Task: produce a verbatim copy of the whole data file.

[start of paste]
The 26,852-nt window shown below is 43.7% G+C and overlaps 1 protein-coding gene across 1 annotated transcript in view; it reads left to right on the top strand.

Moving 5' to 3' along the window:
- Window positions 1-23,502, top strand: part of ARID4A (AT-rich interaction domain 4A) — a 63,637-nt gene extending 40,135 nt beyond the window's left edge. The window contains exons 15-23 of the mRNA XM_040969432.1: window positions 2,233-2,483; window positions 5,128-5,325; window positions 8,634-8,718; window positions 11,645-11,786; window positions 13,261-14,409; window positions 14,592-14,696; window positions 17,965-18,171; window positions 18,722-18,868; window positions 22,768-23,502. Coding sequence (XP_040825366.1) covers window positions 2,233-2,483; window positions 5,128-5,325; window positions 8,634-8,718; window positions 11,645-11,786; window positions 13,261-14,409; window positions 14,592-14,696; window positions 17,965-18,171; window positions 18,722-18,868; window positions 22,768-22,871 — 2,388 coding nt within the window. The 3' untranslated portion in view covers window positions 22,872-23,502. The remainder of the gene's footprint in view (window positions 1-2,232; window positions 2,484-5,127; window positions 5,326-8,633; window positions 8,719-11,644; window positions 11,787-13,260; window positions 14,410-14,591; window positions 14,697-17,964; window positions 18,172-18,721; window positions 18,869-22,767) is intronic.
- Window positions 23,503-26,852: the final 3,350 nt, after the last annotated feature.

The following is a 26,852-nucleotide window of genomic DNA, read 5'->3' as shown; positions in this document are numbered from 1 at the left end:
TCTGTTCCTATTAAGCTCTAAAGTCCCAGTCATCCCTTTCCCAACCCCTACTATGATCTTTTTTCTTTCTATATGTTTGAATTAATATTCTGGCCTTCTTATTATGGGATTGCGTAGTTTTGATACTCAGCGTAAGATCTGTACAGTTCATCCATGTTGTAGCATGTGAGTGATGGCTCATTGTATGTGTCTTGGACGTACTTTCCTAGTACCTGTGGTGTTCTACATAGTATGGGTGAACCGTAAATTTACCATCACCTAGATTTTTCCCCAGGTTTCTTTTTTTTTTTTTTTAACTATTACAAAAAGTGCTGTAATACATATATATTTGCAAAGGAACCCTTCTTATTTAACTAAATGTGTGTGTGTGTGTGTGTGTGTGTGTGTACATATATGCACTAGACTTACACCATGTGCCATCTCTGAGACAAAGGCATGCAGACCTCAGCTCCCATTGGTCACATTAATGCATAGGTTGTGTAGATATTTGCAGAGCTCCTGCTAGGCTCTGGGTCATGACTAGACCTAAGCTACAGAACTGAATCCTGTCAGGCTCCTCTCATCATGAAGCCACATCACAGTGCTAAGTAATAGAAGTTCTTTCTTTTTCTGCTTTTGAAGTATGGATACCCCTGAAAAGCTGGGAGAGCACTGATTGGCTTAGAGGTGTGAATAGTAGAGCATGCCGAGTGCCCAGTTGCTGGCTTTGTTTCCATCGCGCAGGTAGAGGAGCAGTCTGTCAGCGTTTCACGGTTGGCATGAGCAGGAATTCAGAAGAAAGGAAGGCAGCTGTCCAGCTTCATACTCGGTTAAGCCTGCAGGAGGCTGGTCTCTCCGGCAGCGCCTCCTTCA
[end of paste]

The 26,852-nt window shown below is 43.7% G+C and overlaps 1 protein-coding gene across 1 annotated transcript in view; it reads left to right on the top strand.

Moving 5' to 3' along the window:
- Window positions 1-23,502, top strand: part of ARID4A (AT-rich interaction domain 4A) — a 63,637-nt gene extending 40,135 nt beyond the window's left edge. The window contains exons 15-23 of the mRNA XM_040969432.1: window positions 2,233-2,483; window positions 5,128-5,325; window positions 8,634-8,718; window positions 11,645-11,786; window positions 13,261-14,409; window positions 14,592-14,696; window positions 17,965-18,171; window positions 18,722-18,868; window positions 22,768-23,502. Coding sequence (XP_040825366.1) covers window positions 2,233-2,483; window positions 5,128-5,325; window positions 8,634-8,718; window positions 11,645-11,786; window positions 13,261-14,409; window positions 14,592-14,696; window positions 17,965-18,171; window positions 18,722-18,868; window positions 22,768-22,871 — 2,388 coding nt within the window. The 3' untranslated portion in view covers window positions 22,872-23,502. The remainder of the gene's footprint in view (window positions 1-2,232; window positions 2,484-5,127; window positions 5,326-8,633; window positions 8,719-11,644; window positions 11,787-13,260; window positions 14,410-14,591; window positions 14,697-17,964; window positions 18,172-18,721; window positions 18,869-22,767) is intronic.
- Window positions 23,503-26,852: the final 3,350 nt, after the last annotated feature.

The following is a 26,852-nucleotide window of genomic DNA, read 5'->3' as shown; positions in this document are numbered from 1 at the left end:
TCTGTTCCTATTAAGCTCTAAAGTCCCAGTCATCCCTTTCCCAACCCCTACTATGATCTTTTTTCTTTCTATATGTTTGAATTAATATTCTGGCCTTCTTATTATGGGATTGCGTAGTTTTGATACTCAGCGTAAGATCTGTACAGTTCATCCATGTTGTAGCATGTGAGTGATGGCTCATTGTATGTGTCTTGGACGTACTTTCCTAGTACCTGTGGTGTTCTACATAGTATGGGTGAACCGTAAATTTACCATCACCTAGATTTTTCCCCAGGTTTCTTTTTTTTTTTTTTTAACTATTACAAAAAGTGCTGTAATACATATATATTTGCAAAGGAACCCTTCTTATTTAACTAAATGTGTGTGTGTGTGTGTGTGTGTGTGTGTACATATATGCACTAGACTTACACCATGTGCCATCTCTGAGACAAAGGCATGCAGACCTCAGCTCCCATTGGTCACATTAATGCATAGGTTGTGTAGATATTTGCAGAGCTCCTGCTAGGCTCTGGGTCATGACTAGACCTAAGCTACAGAACTGAATCCTGTCAGGCTCCTCTCATCATGAAGCCACATCACAGTGCTAAGTAATAGAAGTTCTTTCTTTTTCTGCTTTTGAAGTATGGATACCCCTGAAAAGCTGGGAGAGCACTGATTGGCTTAGAGGTGTGAATAGTAGAGCATGCCGAGTGCCCAGTTGCTGGCTTTGTTTCCATCGCGCAGGTAGAGGAGCAGTCTGTCAGCGTTTCACGGTTGGCATGAGCAGGAATTCAGAAGAAAGGAAGGCAGCTGTCCAGCTTCATACTCGGTTAAGCCTGCAGGAGGCTGGTCTCTCCGGCAGCGCCTCCTTCA